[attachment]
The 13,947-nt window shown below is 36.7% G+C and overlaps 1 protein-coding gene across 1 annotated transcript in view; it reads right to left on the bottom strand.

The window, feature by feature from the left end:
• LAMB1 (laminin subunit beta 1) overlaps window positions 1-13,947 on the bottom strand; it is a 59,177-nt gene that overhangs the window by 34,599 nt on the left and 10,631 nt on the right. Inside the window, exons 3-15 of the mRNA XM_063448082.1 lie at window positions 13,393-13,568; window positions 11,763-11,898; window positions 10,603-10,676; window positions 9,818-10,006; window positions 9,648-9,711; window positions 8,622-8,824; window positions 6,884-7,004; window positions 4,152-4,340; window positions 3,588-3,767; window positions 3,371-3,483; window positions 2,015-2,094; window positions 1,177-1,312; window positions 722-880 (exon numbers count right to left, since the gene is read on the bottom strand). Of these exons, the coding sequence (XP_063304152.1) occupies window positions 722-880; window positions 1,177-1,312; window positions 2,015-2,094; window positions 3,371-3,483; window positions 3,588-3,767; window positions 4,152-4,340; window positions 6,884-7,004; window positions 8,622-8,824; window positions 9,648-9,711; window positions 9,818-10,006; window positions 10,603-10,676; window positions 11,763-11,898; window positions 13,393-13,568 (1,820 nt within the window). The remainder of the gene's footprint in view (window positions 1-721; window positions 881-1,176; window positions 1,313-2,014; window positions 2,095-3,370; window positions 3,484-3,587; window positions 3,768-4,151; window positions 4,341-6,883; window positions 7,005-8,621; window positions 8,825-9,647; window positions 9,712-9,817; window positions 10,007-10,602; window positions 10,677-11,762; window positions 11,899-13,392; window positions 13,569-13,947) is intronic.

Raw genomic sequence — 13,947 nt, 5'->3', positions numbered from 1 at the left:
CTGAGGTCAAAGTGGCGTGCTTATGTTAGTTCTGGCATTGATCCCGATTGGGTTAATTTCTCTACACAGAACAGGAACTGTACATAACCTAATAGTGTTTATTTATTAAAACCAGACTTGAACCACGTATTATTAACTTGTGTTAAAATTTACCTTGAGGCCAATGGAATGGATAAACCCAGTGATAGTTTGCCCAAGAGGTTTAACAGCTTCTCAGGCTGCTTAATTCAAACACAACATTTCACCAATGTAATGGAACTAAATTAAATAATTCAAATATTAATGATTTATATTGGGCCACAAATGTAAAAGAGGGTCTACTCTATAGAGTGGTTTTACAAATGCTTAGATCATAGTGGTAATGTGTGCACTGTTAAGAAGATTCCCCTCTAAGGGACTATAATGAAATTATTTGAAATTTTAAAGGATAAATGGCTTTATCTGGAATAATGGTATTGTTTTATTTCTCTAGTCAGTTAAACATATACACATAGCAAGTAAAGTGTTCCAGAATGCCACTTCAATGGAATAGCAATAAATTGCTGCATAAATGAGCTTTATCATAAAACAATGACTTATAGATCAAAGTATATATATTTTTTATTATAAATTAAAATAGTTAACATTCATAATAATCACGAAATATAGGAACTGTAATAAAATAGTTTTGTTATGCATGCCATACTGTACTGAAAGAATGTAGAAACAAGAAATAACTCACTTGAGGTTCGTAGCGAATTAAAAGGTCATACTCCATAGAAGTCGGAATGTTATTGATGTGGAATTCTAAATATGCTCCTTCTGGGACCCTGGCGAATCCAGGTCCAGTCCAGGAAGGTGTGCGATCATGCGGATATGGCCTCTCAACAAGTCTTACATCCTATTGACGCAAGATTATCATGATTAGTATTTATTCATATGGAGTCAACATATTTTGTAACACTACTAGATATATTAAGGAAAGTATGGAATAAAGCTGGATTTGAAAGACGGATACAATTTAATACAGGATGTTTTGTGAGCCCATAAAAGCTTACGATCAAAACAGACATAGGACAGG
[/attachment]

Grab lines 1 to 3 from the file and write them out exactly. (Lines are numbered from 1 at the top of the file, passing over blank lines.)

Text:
The 13,947-nt window shown below is 36.7% G+C and overlaps 1 protein-coding gene across 1 annotated transcript in view; it reads right to left on the bottom strand.

The window, feature by feature from the left end:
• LAMB1 (laminin subunit beta 1) overlaps window positions 1-13,947 on the bottom strand; it is a 59,177-nt gene that overhangs the window by 34,599 nt on the left and 10,631 nt on the right. Inside the window, exons 3-15 of the mRNA XM_063448082.1 lie at window positions 13,393-13,568; window positions 11,763-11,898; window positions 10,603-10,676; window positions 9,818-10,006; window positions 9,648-9,711; window positions 8,622-8,824; window positions 6,884-7,004; window positions 4,152-4,340; window positions 3,588-3,767; window positions 3,371-3,483; window positions 2,015-2,094; window positions 1,177-1,312; window positions 722-880 (exon numbers count right to left, since the gene is read on the bottom strand). Of these exons, the coding sequence (XP_063304152.1) occupies window positions 722-880; window positions 1,177-1,312; window positions 2,015-2,094; window positions 3,371-3,483; window positions 3,588-3,767; window positions 4,152-4,340; window positions 6,884-7,004; window positions 8,622-8,824; window positions 9,648-9,711; window positions 9,818-10,006; window positions 10,603-10,676; window positions 11,763-11,898; window positions 13,393-13,568 (1,820 nt within the window). The remainder of the gene's footprint in view (window positions 1-721; window positions 881-1,176; window positions 1,313-2,014; window positions 2,095-3,370; window positions 3,484-3,587; window positions 3,768-4,151; window positions 4,341-6,883; window positions 7,005-8,621; window positions 8,825-9,647; window positions 9,712-9,817; window positions 10,007-10,602; window positions 10,677-11,762; window positions 11,899-13,392; window positions 13,569-13,947) is intronic.